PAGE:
Does any of this sound familiar? Those last points in particular, in my opinion, very much describe how Daenerys and Jon have been described in this last season of Game of Thrones. Authoritative and disliked, or less bothered by formalities and more liked by the people. Daenerys is a stranger, not only as someone having lived in another country, but also as a woman trying to rule. She becomes hyper visible in this way, and as Varys says, perhaps people would be less forgiving if she was a man. Jon on the other hand doesn’t want to rule, but people keep trying to force it on him. He can keep turning down leadership, but people will still accept him as a leader. If Daenerys didn’t actively try to seek power no one would give it to her. This is in the end why so many reluctant heroes are white straight able-bodied men, they can be reluctant and still be given power. I’m not saying that someone that isn’t a white man is automatically a better ruler. But I am saying that it’s much easier for such a person to gain power. If a woman, POC, LGBTQ+ person, and/or disabled person doesn’t actively seek it no one will give it to us. But a good hero doesn’t seek power.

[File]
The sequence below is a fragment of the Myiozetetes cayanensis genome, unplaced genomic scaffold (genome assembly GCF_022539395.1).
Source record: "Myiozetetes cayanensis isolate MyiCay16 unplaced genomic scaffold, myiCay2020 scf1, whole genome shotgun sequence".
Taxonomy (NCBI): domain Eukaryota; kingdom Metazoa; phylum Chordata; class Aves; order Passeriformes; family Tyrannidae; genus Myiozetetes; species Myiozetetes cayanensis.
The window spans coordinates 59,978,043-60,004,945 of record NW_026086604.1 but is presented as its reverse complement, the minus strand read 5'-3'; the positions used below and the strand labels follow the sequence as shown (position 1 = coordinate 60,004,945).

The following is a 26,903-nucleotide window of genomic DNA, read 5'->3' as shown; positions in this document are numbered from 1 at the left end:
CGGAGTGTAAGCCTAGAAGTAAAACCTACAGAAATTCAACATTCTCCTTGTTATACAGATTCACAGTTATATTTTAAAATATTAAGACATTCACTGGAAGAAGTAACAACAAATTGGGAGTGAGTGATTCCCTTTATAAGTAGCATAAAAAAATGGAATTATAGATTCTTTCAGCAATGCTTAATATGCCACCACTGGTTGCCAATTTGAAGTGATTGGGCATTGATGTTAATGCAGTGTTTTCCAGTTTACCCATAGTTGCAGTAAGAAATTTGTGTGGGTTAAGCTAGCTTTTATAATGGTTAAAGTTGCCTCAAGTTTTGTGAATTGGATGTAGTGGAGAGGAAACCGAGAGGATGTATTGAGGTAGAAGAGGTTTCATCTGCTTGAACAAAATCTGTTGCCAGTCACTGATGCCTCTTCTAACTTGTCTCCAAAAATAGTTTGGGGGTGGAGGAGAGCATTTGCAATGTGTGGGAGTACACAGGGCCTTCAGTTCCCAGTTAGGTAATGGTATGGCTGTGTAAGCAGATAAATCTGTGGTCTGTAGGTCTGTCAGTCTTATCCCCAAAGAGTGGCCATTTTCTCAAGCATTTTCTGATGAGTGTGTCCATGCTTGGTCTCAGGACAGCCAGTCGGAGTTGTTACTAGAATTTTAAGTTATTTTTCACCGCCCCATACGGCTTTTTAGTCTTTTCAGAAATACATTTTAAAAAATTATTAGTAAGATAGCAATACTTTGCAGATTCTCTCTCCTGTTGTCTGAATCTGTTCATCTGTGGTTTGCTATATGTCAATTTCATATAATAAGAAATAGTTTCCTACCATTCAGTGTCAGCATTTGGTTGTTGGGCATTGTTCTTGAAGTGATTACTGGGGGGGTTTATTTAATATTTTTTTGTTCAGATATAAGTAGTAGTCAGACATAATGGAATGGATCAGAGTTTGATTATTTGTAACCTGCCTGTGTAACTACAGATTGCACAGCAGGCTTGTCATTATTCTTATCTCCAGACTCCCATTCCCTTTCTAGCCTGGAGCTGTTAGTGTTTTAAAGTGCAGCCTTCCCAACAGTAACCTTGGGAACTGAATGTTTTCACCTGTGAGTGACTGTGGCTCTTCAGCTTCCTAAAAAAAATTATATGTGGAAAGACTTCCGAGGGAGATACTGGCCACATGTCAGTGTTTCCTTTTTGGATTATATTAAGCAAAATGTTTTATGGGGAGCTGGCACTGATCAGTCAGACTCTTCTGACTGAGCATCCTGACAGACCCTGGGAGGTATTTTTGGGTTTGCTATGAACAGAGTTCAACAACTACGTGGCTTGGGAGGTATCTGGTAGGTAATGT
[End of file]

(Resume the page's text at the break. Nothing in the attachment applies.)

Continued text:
arhythmetric (2019). I understand the appeal of the “reluctant monarch”(…) [twitter post], 6th of May. [2019-05-06]

Connell, R.W.(2008) Maskuliniteter. (2nd edition). Göteborg: Bokförlaget Daidalos AB [this is the Swedish translation of Connell’s book Masculinities]

Game of Thrones (2019). The Last of the Starks. [TV-show] HBO, 5th of May.


Martin, G.R.R. (2000/2011). A Storm of Swords 2: Blood and Gold. London: HarperVoyager.

Martin, G. R. R. (2011/2012). A Dance with Dragons. London: HarperVoyager.

Rowling, J.K. (2007). Harry Potter and the Deathly Hallows. London: Bloomsbury Publishing.

Wahl, A., Holgersson, C., Höök, P. & Linghag, S. (2011). Det ordnar sig: teorier om organisation och kön. Lund: Studentlitteratur.


2 reaktioner på ”The reluctant (masculine) hero in GoT and Harry Potter

  1. Cas